Once you get the dowels on the first piece, grab the other piece that’s the same size. Repeat the process. 

When installing the dowels on the second piece, we lined it up with the edge of the first piece and used that as a guide to keep the spacing consistent between the two pieces. 

Free download wood sizing cheatsheet


Once all the dowels are glued on and dried, it’s time to assemble the outside frame of the drawer organizer.

If you have some clamps that span the depth of the organizer, those will come in handy. If not, you’ll just need to act as the clamp and glue one side at a time. 

Glue the ends of the side pieces and slide them between the front and back pieces. They should be flush with the ends of the front/back pieces and pushed up against the first dowel. 

Clamp in place or hold in place. Once clamped, measure from corner to corner to make sure it’s square. If not, adjust the clamps and the position of your boards until it’s square. 

We kept ours clamped for 30 minutes before moving onto the next step. 

Pro-tip: place a small piece of parchment paper underneath the corners that you’re gluing. If glue drips out, the parchment paper will prevent it from getting stuck to the table or floor. 


We cut 4 drawer dividers to be ⅛” smaller than the length of our side pieces. These will span the entire depth of the drawer. 

Once we had those, we brought everything inside of starting laying out the drawer organization. 

I decided to flip one of the 4 drawer dividers 90 degrees so that it is horizontal. You can customize any way you wish, but I wanted this particular piece to be versatile and be able to flip directions if needed. 

I then marked with tape the approximate locations of where I wanted to add extra dowels and dividers. 

Again, you can make this as custom as you want, so feel free to add more dowels to a single divider for maximum versatility. 

For now, I just added the additional dowels just where there were needed for this particular layout. I can always add more dividers and dowels later if needed. It’s just some superglue away!

Once you have everything marked with tape, you’ll be able to measure how long your extra dividers need to be and where to place additional dowels.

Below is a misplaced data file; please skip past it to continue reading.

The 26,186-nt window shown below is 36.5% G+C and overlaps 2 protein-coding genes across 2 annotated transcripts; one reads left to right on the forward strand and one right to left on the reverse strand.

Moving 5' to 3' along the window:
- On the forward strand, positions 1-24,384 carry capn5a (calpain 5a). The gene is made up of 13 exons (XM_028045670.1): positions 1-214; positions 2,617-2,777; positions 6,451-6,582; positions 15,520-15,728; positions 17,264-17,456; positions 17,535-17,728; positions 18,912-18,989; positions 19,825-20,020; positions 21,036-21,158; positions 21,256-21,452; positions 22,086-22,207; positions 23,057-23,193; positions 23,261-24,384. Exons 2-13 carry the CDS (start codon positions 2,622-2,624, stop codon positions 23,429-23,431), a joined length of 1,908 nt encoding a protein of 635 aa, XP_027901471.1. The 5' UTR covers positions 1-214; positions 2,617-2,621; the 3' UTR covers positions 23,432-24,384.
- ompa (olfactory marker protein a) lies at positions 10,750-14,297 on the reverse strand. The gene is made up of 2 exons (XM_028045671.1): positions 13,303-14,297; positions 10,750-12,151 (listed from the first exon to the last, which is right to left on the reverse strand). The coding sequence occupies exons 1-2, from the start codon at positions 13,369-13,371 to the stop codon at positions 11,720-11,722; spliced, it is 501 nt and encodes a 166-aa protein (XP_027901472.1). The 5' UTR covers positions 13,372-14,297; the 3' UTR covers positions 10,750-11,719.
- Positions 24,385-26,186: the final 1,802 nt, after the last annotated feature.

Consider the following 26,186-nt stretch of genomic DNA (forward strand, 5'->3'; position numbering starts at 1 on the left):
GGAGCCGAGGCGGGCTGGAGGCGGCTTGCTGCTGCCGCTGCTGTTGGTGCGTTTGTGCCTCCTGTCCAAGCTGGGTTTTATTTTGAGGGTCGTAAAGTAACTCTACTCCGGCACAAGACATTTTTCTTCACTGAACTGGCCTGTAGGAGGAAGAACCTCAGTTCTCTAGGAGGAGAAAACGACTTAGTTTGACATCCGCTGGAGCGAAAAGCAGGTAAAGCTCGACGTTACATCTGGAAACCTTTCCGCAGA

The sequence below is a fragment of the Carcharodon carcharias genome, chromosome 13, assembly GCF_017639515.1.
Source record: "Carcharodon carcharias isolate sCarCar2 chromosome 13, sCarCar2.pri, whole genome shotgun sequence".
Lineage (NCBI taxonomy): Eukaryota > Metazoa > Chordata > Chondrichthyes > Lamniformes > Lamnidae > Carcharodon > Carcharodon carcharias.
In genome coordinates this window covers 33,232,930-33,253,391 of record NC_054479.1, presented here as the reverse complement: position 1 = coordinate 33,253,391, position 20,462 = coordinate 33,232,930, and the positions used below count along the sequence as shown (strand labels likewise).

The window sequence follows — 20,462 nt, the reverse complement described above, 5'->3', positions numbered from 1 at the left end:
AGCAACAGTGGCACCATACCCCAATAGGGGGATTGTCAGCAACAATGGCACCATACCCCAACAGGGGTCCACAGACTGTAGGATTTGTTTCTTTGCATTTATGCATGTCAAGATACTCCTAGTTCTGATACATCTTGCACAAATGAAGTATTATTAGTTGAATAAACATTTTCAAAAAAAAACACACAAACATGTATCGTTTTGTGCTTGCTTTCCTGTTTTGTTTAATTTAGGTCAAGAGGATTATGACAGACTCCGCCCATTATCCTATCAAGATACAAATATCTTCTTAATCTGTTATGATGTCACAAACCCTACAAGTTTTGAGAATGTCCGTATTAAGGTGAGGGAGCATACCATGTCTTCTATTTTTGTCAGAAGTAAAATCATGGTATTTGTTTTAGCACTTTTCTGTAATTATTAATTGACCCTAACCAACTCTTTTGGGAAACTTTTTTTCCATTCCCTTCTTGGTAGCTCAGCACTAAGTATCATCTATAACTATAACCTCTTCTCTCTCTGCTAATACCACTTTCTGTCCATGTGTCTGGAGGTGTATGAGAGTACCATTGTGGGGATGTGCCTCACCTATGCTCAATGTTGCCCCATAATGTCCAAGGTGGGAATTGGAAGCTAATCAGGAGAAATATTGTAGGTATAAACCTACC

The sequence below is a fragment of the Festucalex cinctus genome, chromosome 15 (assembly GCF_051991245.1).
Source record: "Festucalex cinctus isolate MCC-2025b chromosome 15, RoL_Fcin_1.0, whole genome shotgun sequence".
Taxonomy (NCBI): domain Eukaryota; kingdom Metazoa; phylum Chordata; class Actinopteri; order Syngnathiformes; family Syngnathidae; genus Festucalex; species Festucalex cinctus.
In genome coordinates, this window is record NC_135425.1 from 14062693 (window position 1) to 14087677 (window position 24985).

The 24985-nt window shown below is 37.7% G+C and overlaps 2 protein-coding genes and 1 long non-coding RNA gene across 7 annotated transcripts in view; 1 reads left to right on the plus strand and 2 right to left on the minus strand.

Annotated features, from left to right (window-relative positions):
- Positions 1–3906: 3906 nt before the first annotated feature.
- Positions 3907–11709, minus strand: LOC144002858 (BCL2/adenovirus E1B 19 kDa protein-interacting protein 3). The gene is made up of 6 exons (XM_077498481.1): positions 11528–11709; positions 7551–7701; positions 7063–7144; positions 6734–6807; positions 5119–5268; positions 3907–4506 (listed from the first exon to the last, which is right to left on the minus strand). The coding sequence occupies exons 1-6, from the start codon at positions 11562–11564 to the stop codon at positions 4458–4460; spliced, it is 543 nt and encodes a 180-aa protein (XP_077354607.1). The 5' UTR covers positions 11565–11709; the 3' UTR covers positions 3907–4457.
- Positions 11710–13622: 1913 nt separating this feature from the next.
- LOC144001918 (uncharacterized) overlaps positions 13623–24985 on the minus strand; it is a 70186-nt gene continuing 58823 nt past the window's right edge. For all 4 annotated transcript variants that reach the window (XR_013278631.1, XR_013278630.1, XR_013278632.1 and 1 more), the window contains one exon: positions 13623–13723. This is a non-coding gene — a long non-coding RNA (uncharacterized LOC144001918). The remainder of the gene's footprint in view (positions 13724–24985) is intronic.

When cutting the dividers, make sure to make them slightly smaller (~⅛”) than the actual length of the area they are dividing. This will allow you to slide them in and out easier.

When installing the extra dowels on the sides and dividers, no need to measure. Use the tape placement you determined earlier to place the first side. For the second side, slide the divider to the edge and line it up with the other piece that needs dowels. Mark the placement and glue them in place. 

determining placement of dowels using pencil marks and tape


Up to you on if you want to do this step. Honestly, I don’t think it’s that necessary, but if you want your drawer dividers to be protected better in case something spills on them or tries to scratch them, you can seal them with 3 or more coats of Polycrylic. 

We used the aerosol version in matte because we already had some on hand. Honestly, I’d recommend a semi-gloss or gloss finish for more protection and to make it easier to wipe off if needed. 

If you do proceed with this step, give your drawer dividers ample time to dry. If you put them in the drawer too soon, it might make your things smell like Polycrylic. 


Place your new drawer organizer in the drawer and then add your dividers. We even placed one of the dividers at an angle. Talk about getting a custom drawer organizer! 

DIY adjustable drawer dividers with images of before and after of drawer

There you have it! Now you know how to make a DIY drawer organizer with moveable drawer dividers.

If you’re in the mood to tackle all sorts of kitchen organization, keep reading the following tutorials: